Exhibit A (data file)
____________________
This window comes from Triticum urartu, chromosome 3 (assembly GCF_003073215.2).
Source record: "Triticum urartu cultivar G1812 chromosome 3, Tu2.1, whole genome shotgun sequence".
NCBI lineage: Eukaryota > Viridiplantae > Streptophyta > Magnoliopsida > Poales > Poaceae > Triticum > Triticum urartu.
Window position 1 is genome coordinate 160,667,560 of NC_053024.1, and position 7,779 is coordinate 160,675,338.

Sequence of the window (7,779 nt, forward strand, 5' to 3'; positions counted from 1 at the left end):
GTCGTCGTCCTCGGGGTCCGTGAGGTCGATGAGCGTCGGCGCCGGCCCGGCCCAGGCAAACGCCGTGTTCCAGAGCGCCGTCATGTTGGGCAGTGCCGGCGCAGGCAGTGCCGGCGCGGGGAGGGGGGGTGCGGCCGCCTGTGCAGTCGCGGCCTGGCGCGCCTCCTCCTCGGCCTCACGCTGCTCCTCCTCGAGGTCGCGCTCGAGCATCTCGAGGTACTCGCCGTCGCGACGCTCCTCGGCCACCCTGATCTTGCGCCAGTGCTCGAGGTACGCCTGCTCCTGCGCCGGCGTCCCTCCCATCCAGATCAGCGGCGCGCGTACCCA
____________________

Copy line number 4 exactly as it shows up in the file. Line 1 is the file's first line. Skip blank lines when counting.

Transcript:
Window position 1 is genome coordinate 160,667,560 of NC_053024.1, and position 7,779 is coordinate 160,675,338.